The list of Great Lakes lawmakers who will not return to Congress in January continues to grow by the week. And there are some very heavy hitters on the list. This week, another resignation and a failed primary bid seal the fate of two more Great Lakes policymakers.
U.S. Rep. Mark Souder (R-Ind.) will resign his seat on Friday after admitting to having an affair with a part-time staffer. Rep. Souder had just won a tough primary against car dealer Bob Thomas.
“It is with great regret I announce that I am resigning from the U.S. House of Representatives as well as resigning as the Republican nominee for Congress in this fall’s election,’’ Souder wrote, “I sinned against God, my wife, and my family by having a mutual relationship with a part-time member of my staff. . . . I am so shamed to have hurt those I love.’’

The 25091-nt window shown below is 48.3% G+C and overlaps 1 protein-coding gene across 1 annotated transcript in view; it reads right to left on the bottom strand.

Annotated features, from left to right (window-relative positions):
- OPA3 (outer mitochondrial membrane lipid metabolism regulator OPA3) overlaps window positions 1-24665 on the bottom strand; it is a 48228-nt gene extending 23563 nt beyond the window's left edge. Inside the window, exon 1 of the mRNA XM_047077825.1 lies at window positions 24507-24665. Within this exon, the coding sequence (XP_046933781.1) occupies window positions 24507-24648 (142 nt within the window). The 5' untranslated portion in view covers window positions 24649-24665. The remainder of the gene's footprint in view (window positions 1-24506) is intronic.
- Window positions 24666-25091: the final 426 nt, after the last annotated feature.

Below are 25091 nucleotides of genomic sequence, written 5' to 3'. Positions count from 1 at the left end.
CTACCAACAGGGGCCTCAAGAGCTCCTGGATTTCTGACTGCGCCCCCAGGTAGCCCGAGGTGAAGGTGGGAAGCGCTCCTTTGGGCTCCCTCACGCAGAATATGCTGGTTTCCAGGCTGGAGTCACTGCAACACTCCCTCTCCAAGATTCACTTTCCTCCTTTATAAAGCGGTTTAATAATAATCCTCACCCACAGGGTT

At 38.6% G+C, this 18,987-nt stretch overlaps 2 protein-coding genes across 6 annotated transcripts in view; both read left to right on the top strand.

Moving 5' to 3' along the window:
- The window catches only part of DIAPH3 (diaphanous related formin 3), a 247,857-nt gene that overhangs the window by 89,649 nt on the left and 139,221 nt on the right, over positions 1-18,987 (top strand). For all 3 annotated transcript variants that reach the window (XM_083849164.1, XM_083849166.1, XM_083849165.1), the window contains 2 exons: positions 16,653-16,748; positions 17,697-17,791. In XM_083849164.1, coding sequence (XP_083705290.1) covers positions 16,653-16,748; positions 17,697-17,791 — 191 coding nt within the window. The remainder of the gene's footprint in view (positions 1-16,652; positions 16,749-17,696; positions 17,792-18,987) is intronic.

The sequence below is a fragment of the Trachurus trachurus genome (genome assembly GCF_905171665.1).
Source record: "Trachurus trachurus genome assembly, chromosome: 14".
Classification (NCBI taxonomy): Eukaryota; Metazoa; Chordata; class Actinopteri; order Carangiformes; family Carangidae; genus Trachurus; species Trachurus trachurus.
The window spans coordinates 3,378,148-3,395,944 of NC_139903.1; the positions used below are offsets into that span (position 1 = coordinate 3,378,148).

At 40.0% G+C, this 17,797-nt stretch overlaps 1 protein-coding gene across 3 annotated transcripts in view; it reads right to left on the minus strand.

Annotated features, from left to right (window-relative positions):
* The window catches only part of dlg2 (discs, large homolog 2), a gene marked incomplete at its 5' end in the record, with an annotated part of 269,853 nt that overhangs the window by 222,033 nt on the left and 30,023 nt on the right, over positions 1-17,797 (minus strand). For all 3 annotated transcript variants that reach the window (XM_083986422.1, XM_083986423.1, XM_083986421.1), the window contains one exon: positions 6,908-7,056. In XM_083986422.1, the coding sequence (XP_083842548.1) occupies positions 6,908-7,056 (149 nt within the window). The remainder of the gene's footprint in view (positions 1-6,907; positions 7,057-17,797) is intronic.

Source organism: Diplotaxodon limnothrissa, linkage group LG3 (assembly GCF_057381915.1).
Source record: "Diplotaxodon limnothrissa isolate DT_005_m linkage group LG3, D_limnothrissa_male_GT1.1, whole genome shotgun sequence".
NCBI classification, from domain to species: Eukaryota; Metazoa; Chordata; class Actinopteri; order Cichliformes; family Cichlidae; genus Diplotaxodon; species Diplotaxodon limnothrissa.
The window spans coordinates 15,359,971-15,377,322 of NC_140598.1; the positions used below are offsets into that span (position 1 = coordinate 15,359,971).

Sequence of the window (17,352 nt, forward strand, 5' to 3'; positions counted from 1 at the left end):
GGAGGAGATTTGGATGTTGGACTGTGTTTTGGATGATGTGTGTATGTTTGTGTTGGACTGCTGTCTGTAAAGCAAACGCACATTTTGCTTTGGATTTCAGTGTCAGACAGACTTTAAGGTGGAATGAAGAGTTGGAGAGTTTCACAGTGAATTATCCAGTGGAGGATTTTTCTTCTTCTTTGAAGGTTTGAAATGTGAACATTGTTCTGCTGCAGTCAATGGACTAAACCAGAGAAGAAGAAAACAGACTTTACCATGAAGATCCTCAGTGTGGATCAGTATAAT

Indiana Gov. Mitch Daniels (R) will have to decide if there will be a special election to replace Souder on the ballot.
In another upset, Pennsylvania Democrats failed to endorse Sen. Arlene Specter during yesterday’s primary. Sen. Specter, who switched political parties in a last-ditch effort to hold onto his seat, has supported Great Lakes restoration in the past. State Dems threw their support behind U.S. Rep. Joe Sestak. Rep. Sestak is a co-sponsor of the Great Lakes Ecosystem Protection Act. If elected to the U.S. Senate, we will urge him to continue to champion Great Lakes restoration.
In addition to Specter and Souder, the Great Lakes restoration campaign will be saying goodbye to a number of Great Lakes advocates who are retiring after years of respectable service, they include: Rep. David Obey (D-Wis.), Rep. Vern Ehlers (R-Mich.), Rep. Bart Stupak (D-Mich.), Sen. George Voinovich (R-Ohio) and Sen. Evan Bayh (D-Ind.).